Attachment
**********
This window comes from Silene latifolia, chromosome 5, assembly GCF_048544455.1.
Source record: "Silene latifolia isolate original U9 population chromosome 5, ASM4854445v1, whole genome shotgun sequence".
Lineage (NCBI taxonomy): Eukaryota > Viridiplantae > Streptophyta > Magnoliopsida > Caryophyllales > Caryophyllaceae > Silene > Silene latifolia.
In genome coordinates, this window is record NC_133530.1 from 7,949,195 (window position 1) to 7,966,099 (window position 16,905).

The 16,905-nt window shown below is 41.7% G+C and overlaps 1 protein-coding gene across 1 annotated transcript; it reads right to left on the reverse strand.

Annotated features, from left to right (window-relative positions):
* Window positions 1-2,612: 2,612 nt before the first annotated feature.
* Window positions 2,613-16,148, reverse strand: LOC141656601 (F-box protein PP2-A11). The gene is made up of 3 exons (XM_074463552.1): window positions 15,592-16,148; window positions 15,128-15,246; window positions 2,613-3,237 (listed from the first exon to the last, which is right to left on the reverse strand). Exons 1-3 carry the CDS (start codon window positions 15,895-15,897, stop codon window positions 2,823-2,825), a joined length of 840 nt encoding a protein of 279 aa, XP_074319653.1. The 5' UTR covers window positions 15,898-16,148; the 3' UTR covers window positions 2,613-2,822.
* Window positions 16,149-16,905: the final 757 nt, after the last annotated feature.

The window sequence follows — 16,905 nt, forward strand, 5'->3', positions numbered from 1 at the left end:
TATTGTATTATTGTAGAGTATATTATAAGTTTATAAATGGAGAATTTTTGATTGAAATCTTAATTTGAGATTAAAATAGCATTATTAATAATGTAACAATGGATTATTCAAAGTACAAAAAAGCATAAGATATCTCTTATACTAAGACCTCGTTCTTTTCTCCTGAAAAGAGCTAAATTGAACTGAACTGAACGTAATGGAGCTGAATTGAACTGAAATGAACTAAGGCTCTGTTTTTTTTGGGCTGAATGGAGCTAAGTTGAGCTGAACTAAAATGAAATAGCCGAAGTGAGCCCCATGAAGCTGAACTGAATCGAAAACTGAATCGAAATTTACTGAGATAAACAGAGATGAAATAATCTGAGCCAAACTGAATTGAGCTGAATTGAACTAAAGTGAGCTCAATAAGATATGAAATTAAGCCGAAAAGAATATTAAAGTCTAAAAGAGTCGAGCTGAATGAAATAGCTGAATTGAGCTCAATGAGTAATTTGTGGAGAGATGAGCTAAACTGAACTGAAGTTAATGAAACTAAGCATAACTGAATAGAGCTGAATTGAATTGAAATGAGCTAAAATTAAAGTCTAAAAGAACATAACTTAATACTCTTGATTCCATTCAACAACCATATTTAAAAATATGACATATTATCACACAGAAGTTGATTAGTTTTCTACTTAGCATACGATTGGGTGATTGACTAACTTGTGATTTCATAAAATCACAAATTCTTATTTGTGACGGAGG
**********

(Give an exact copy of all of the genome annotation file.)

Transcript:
This window comes from Silene latifolia, chromosome 5, assembly GCF_048544455.1.
Source record: "Silene latifolia isolate original U9 population chromosome 5, ASM4854445v1, whole genome shotgun sequence".
Lineage (NCBI taxonomy): Eukaryota > Viridiplantae > Streptophyta > Magnoliopsida > Caryophyllales > Caryophyllaceae > Silene > Silene latifolia.
In genome coordinates, this window is record NC_133530.1 from 7,949,195 (window position 1) to 7,966,099 (window position 16,905).

The 16,905-nt window shown below is 41.7% G+C and overlaps 1 protein-coding gene across 1 annotated transcript; it reads right to left on the reverse strand.

Annotated features, from left to right (window-relative positions):
* Window positions 1-2,612: 2,612 nt before the first annotated feature.
* Window positions 2,613-16,148, reverse strand: LOC141656601 (F-box protein PP2-A11). The gene is made up of 3 exons (XM_074463552.1): window positions 15,592-16,148; window positions 15,128-15,246; window positions 2,613-3,237 (listed from the first exon to the last, which is right to left on the reverse strand). Exons 1-3 carry the CDS (start codon window positions 15,895-15,897, stop codon window positions 2,823-2,825), a joined length of 840 nt encoding a protein of 279 aa, XP_074319653.1. The 5' UTR covers window positions 15,898-16,148; the 3' UTR covers window positions 2,613-2,822.
* Window positions 16,149-16,905: the final 757 nt, after the last annotated feature.

The window sequence follows — 16,905 nt, forward strand, 5'->3', positions numbered from 1 at the left end:
TATTGTATTATTGTAGAGTATATTATAAGTTTATAAATGGAGAATTTTTGATTGAAATCTTAATTTGAGATTAAAATAGCATTATTAATAATGTAACAATGGATTATTCAAAGTACAAAAAAGCATAAGATATCTCTTATACTAAGACCTCGTTCTTTTCTCCTGAAAAGAGCTAAATTGAACTGAACTGAACGTAATGGAGCTGAATTGAACTGAAATGAACTAAGGCTCTGTTTTTTTTGGGCTGAATGGAGCTAAGTTGAGCTGAACTAAAATGAAATAGCCGAAGTGAGCCCCATGAAGCTGAACTGAATCGAAAACTGAATCGAAATTTACTGAGATAAACAGAGATGAAATAATCTGAGCCAAACTGAATTGAGCTGAATTGAACTAAAGTGAGCTCAATAAGATATGAAATTAAGCCGAAAAGAATATTAAAGTCTAAAAGAGTCGAGCTGAATGAAATAGCTGAATTGAGCTCAATGAGTAATTTGTGGAGAGATGAGCTAAACTGAACTGAAGTTAATGAAACTAAGCATAACTGAATAGAGCTGAATTGAATTGAAATGAGCTAAAATTAAAGTCTAAAAGAACATAACTTAATACTCTTGATTCCATTCAACAACCATATTTAAAAATATGACATATTATCACACAGAAGTTGATTAGTTTTCTACTTAGCATACGATTGGGTGATTGACTAACTTGTGATTTCATAAAATCACAAATTCTTATTTGTGACGGAGG